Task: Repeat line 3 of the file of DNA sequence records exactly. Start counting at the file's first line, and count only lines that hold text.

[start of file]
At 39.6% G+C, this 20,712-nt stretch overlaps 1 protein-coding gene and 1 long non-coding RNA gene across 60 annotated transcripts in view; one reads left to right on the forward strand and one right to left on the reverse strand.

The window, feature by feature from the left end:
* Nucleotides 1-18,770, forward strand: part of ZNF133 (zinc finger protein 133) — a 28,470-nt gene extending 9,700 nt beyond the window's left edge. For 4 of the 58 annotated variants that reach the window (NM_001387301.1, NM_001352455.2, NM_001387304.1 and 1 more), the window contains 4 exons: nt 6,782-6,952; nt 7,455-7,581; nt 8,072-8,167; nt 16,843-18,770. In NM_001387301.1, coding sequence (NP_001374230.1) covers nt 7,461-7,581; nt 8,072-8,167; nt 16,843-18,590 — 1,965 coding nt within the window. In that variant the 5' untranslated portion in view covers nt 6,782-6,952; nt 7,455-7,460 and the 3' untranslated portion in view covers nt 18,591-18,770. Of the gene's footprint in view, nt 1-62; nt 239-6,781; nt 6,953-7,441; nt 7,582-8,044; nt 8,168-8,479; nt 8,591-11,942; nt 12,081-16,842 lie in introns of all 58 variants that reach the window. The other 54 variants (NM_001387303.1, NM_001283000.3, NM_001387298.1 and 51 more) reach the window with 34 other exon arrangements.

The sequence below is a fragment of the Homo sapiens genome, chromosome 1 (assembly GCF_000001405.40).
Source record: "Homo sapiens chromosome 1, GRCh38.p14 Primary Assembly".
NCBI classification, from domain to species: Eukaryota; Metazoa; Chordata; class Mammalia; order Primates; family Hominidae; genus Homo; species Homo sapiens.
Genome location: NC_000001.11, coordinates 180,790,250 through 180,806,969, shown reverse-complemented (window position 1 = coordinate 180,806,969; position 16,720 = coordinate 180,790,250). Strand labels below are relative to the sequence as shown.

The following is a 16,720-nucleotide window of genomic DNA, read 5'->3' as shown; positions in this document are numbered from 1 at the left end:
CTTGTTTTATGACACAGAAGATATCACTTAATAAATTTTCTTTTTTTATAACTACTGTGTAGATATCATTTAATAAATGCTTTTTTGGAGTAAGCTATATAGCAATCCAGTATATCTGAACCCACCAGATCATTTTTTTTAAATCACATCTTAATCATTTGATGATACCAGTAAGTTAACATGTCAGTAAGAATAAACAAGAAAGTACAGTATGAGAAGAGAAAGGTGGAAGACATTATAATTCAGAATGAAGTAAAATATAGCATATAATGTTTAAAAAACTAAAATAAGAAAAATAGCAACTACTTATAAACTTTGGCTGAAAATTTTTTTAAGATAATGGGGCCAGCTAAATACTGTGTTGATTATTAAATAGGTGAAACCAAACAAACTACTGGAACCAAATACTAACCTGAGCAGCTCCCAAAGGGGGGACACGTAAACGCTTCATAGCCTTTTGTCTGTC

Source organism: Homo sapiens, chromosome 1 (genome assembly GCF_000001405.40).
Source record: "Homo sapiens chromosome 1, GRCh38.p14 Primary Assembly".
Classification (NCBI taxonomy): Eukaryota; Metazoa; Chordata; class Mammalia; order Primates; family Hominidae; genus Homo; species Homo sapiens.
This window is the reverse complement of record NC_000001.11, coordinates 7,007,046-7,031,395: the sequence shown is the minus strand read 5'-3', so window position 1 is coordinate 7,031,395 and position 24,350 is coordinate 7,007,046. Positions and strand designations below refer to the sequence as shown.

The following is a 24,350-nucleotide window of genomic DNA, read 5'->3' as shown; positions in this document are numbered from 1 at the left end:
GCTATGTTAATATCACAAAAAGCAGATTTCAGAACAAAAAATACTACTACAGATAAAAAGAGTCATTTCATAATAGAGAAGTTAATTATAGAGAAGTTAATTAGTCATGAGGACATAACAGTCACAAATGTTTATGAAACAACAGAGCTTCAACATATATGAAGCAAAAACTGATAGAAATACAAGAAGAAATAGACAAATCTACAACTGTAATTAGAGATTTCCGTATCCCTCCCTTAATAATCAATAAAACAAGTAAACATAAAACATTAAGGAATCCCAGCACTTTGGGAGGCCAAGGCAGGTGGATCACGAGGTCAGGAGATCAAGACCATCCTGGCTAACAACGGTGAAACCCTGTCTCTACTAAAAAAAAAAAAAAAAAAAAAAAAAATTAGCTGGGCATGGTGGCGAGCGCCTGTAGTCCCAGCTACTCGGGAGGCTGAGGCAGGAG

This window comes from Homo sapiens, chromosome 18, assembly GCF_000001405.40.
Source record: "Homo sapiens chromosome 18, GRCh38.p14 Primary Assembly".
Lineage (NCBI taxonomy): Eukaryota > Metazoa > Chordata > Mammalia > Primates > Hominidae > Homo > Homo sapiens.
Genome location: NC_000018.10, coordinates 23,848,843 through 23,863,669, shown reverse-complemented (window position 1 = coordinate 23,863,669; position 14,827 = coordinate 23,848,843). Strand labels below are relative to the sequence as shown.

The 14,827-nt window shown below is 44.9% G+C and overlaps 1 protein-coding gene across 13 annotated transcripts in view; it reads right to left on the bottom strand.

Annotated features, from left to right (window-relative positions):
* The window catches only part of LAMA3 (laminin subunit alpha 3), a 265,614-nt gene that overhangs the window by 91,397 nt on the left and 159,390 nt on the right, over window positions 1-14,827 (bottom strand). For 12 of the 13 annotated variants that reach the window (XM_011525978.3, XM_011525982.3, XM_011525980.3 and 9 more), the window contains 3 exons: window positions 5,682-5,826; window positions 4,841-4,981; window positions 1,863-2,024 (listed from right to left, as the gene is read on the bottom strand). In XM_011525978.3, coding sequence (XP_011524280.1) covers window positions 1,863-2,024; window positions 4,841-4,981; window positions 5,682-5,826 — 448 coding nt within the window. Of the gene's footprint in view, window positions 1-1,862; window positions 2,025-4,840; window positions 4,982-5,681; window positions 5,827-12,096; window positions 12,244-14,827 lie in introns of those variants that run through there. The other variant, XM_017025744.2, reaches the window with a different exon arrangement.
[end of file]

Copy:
* Nucleotides 1-18,770, forward strand: part of ZNF133 (zinc finger protein 133) — a 28,470-nt gene extending 9,700 nt beyond the window's left edge. For 4 of the 58 annotated variants that reach the window (NM_001387301.1, NM_001352455.2, NM_001387304.1 and 1 more), the window contains 4 exons: nt 6,782-6,952; nt 7,455-7,581; nt 8,072-8,167; nt 16,843-18,770. In NM_001387301.1, coding sequence (NP_001374230.1) covers nt 7,461-7,581; nt 8,072-8,167; nt 16,843-18,590 — 1,965 coding nt within the window. In that variant the 5' untranslated portion in view covers nt 6,782-6,952; nt 7,455-7,460 and the 3' untranslated portion in view covers nt 18,591-18,770. Of the gene's footprint in view, nt 1-62; nt 239-6,781; nt 6,953-7,441; nt 7,582-8,044; nt 8,168-8,479; nt 8,591-11,942; nt 12,081-16,842 lie in introns of all 58 variants that reach the window. The other 54 variants (NM_001387303.1, NM_001283000.3, NM_001387298.1 and 51 more) reach the window with 34 other exon arrangements.